You must have at least a 600 credit score to apply for a personal loan from Upstart. However, the company also works with borrowers who don’t have enough credit history to have received a score.

Other ways to pay for medical costs

Negotiate your medical costs

Health care costs aren’t set in stone. If you have a medical procedure coming up, call your provider’s billing department to get an estimate of the cost of the service, then talk to your insurance company to see how much your plan will cover. You can then have an honest conversation about your budget with your provider’s billing department to see if there are ways to bring the cost down. Make sure you get any agreed-upon discounts in writing.

In an emergency situation, you probably won’t have a chance to negotiate your medical costs before treatment. However, you may be able to do so once the bill arrives — especially if you’re uninsured or underinsured and your insurance coverage isn’t enough to cover the bill.

Your provider may be willing to work with you — for example, allowing you to pay a certain amount upfront with cash (or with money from a flexible spending account). Simply asking for a bill reduction or debt forgiveness might help you avoid the need for a medical loan.

CareCredit® credit card

CareCredit® credit card is a medical credit card that you can use to cover the cost of your deductible, as well as pay for medical treatments and procedures from more than 225,000 providers. It offers a standard 26.99% APR, but borrowers may be able to qualify for certain CareCredit promotions. These promotions include access to reduced-APR special financing, as well as a zero-interest financing option if a card balance is paid off within 24 months.

CareCredit doesn’t list credit score requirements at its website. Still, if you’re denied, you may be able to apply for another medical card, like the ones below:

  • Wells Fargo Health Advantage Card: This credit card can be used at thousands of providers nationwide to cover the cost of a variety of medical procedures.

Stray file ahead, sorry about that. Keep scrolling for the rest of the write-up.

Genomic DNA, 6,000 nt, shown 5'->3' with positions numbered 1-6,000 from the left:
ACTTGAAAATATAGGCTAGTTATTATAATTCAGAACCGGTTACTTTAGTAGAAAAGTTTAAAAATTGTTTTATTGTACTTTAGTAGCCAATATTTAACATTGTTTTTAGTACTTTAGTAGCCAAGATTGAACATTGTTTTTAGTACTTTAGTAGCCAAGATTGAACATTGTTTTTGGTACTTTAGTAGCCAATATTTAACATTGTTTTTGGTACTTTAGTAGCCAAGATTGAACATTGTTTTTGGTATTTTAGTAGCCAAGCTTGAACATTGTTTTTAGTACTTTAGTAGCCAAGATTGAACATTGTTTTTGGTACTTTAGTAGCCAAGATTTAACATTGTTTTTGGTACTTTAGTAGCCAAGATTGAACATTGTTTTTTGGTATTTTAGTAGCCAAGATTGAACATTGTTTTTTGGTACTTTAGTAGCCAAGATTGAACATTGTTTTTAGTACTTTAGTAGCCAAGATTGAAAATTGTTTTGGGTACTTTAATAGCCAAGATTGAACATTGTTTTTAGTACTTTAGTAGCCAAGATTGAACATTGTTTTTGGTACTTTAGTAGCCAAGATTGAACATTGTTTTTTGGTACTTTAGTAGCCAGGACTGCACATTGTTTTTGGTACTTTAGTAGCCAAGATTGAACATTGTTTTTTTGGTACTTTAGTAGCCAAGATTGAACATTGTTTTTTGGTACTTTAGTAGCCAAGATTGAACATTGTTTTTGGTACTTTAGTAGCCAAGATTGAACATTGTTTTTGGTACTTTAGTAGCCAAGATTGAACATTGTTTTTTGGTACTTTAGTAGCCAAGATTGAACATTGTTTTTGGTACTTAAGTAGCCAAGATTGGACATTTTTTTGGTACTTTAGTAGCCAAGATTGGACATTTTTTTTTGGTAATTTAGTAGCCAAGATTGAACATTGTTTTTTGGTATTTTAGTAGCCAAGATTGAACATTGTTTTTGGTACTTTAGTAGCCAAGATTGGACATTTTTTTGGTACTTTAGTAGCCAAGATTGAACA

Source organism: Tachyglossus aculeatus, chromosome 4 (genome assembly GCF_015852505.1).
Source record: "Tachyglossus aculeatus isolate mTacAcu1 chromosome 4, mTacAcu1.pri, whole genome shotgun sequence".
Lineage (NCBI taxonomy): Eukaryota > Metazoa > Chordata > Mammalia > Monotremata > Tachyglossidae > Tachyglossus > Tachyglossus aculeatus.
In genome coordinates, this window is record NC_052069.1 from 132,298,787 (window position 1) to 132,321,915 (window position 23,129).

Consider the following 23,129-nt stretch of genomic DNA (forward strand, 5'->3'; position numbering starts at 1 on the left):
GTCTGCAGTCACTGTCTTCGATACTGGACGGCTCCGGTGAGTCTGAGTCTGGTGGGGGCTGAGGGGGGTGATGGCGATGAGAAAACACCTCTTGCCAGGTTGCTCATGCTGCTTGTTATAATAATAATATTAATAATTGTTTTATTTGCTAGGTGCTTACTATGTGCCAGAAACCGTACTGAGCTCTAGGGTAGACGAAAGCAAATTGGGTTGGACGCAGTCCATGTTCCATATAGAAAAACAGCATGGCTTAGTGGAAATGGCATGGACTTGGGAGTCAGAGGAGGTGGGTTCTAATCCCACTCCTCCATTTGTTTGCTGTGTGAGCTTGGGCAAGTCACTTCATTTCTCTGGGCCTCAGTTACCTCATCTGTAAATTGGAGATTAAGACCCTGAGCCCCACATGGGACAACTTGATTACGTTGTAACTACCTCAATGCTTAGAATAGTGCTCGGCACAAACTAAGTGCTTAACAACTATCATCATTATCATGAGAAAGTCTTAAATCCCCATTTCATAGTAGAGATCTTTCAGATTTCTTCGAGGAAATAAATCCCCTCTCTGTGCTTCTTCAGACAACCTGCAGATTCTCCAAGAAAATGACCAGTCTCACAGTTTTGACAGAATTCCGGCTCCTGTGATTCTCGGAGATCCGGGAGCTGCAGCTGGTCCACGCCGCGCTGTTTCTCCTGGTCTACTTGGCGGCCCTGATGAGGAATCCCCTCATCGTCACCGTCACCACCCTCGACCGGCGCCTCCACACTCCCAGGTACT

• AccessOne MedCard: Instead of offering a medical credit card, AccessOne partners with hospitals to provide patients with low- or no-interest loans that are repaid with a monthly bill. AccessOne claims anyone can qualify for this medical financing, regardless of their credit history. Before signing up for the card, make sure hospitals in your area will accept it.

Credit card

If you have bad credit, a credit card might actually be a more cost-effective way to cover medical expenses and avoid having to pay the especially high APRs that might come with personal loans for poor-credit borrowers — which could be 30% or more. The average APR on credit cards is now about 14.58%, with those assessing interest at 16.43%, according to the Federal Reserve.

Some caveats to keep in mind: While personal loans usually come with a fixed interest rate, credit cards mostly offer variable rates only. With a credit card, your APR might change (for better or for worse), making your monthly payments less predictable. You’ll also need to keep an eye on your utilization ratio, which compares how much card debt you carry relative to your credit limit. Using more than 30% of your available credit will likely cause your credit score to drop.

Crowdfunding

High medical costs have spurred many consumers to turn to online donors for help. Researchers at the University of Chicago estimate that 8 million Americans alone have created crowdfunding campaigns for themselves or someone in their household to help cover medical expenses.

If this is an option you’d like to consider, consider the following crowdfunding sites:

    • GoFundMe: You can create a free account at GoFundMe to raise money for health care costs. The campaign itself is also free and can continue to accept donations until you turn it off.
    • CoFund Health: CoFund Health is a crowdfunding platform that raises money for medical expenses only. A special debit card lets you access donations.
    • PlumFund: You can accept both online and offline donations for medical bills with a crowdfunding campaign at PlumFund. PlumFund itself doesn’t charge fees, though a small third-party processing fee will be deducted from online payments.

Grants for medical bills

If you’re facing seemingly insurmountable medical bills, you may be able to access help through a government program or advocacy group. Some organizations offer financial aid or grants for medical bills, while others can connect you to free or low-cost health care service providers.

Here are some options:

  • The federal Heath Resources & Services Administration HRSA health center program can help you find low-cost primary care that’s payable on a sliding fee scale.
  • Insure Kids Now can help you get free or low-cost health and dental insurance coverage for children and teens.
  • The Medical Assistance Tool, from the trade group Pharmaceutical Research and Manufacturers of America, can help you find cost-sharing programs and other resources to potentially lower the cost of medication.
  • The Patient Advocate Foundation runs a donor-funded, co-pay relief program that can help with out-of-pocket medical costs. It also provides small grants for patients in need.
  • The National Organization for Rare Disorders offers assistance programs for people with rare diseases that can help cover the cost of medication, insurance premiums, co-pays, medical tests and necessary travel.